gaze

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gaze

 [gāz]
1. to look in one direction for a period of time.
2. the act or state of looking steadily in one direction.

gaze

(gāz),
The act of looking steadily at an object.

gaze

To fixate steadily or continuously. See cardinal positions of gaze.
References in periodicals archive ?
Chang, "Gazing Estimation and Correction from Elliptical Features of One Iris," in Image and Signal Processing (CISP), 2010 3rd International Congress on, Yantai, China, 2010.
Gazing globes date back to 13th-century Italy, a country known for garden ornaments, and, more specifically, to Venice, a city known for glassworks.
The corneal SR positions are used to compensate for head movement when gazing at a point on a home appliance.
I began pondering the difference between gazing and gawking.
The study involved presenting still images of faces as cue stimuli; these stimuli included neutral and emotional (happy, angry, and fearful) faces gazing right, left, or straight ahead.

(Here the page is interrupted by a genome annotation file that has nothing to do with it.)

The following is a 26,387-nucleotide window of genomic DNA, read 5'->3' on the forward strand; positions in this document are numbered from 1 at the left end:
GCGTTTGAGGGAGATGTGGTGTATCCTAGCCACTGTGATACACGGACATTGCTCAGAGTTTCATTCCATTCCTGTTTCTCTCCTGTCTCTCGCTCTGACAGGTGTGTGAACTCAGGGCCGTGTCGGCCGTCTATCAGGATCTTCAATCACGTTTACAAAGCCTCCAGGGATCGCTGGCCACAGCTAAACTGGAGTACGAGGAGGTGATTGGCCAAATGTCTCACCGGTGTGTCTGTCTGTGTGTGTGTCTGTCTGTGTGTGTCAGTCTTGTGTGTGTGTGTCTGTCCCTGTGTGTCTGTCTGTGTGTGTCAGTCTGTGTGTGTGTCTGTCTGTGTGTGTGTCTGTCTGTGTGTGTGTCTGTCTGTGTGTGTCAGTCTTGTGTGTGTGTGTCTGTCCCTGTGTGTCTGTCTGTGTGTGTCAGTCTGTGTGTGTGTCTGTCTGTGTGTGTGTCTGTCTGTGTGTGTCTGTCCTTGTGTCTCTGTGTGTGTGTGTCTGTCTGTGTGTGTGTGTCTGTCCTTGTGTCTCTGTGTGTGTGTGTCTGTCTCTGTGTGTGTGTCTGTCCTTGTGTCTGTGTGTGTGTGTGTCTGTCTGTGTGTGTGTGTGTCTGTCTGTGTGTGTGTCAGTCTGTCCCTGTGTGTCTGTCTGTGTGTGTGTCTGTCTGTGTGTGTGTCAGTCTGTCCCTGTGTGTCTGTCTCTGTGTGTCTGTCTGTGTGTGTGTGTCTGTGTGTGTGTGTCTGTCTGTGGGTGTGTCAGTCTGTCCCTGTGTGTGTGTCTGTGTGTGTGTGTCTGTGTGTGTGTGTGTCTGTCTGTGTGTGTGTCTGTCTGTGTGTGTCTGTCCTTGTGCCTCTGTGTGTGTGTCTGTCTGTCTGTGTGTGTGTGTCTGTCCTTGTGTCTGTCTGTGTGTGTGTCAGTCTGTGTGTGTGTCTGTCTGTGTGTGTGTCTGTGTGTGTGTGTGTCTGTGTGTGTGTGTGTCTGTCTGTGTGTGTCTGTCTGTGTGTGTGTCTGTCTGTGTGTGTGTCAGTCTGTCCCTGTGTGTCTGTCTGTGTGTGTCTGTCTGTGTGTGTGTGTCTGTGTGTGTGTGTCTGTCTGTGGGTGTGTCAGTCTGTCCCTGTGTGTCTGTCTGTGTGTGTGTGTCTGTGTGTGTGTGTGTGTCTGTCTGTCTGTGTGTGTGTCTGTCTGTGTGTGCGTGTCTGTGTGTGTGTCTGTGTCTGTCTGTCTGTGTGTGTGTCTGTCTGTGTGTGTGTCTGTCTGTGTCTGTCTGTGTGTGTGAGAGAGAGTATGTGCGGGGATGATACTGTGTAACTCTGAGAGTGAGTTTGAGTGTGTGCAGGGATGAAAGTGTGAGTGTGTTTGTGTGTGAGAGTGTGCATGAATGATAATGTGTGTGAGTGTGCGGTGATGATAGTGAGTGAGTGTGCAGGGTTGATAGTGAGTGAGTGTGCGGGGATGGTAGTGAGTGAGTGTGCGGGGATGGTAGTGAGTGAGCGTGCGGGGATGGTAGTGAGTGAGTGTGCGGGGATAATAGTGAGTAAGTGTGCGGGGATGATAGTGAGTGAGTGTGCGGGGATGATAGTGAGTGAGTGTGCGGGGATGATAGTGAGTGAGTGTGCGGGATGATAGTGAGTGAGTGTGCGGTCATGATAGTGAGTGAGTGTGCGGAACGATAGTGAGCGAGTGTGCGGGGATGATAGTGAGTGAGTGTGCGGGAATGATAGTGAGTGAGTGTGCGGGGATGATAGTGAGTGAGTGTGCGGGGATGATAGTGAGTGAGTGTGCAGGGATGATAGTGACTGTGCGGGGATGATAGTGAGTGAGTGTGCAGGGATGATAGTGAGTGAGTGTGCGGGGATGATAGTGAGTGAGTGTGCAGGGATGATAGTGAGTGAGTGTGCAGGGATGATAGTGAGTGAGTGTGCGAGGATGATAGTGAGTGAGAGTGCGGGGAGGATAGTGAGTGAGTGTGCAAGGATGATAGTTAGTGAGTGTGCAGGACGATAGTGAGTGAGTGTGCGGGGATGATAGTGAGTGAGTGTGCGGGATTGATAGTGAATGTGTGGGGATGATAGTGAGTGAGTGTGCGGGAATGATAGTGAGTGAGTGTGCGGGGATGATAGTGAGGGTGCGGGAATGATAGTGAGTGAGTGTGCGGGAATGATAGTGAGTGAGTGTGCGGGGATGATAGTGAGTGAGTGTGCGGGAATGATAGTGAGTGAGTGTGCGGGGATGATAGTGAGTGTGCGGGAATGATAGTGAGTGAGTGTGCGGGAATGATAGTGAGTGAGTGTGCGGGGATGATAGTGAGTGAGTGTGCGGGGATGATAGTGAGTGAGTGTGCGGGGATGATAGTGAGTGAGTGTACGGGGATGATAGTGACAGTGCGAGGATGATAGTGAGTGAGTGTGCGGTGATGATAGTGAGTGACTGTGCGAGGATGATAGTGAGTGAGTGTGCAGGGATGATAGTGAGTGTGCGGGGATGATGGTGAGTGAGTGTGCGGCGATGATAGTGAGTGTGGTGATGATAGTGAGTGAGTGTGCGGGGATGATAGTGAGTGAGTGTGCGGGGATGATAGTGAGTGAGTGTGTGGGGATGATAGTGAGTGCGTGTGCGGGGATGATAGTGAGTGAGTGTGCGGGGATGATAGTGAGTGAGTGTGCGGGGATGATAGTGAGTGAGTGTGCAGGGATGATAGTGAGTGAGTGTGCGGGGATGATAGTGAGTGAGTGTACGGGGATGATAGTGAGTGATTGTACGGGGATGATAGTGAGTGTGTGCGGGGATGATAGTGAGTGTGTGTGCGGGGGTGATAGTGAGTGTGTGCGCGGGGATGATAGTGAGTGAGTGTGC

There's a person behind that chest and she may not appreciate your gazing. It's particularly disturbing when the man you're talking to is just gazing down at your top rather than looking you in the eye.
"sitting on chairs calmly watching the approach of the fire" or "standing in the street, motionless, gazing at the clouds of smoke"
To help is to think that we have actually learned about someone's story of pain by merely gazing. To be responsible is to realize how little we know, to be willing to disrupt political fantasies about our 9/11 trauma being so much more dramatic and meaningful than other ongoing traumas, to inquire as to alternatives to industries of trauma.
The user chooses targets by gazing at the icons on the computer screen; the camera, integrated within the a goggles, tracks eye gaze movement and relays input information for processing.
This is a pretty uncomplicated version of "gazing," and does not do justice either to the images or their placement in a space at once public and private.
For example, currently underway is a follow-up to a study that established that nonpredictive gaze direction cues can trigger an attention shift even when participants are unaware of having seen a gazing face.
By these calculations, the software may opt to interrupt a person if he is gazing out the window but not if he is briefing the CEO.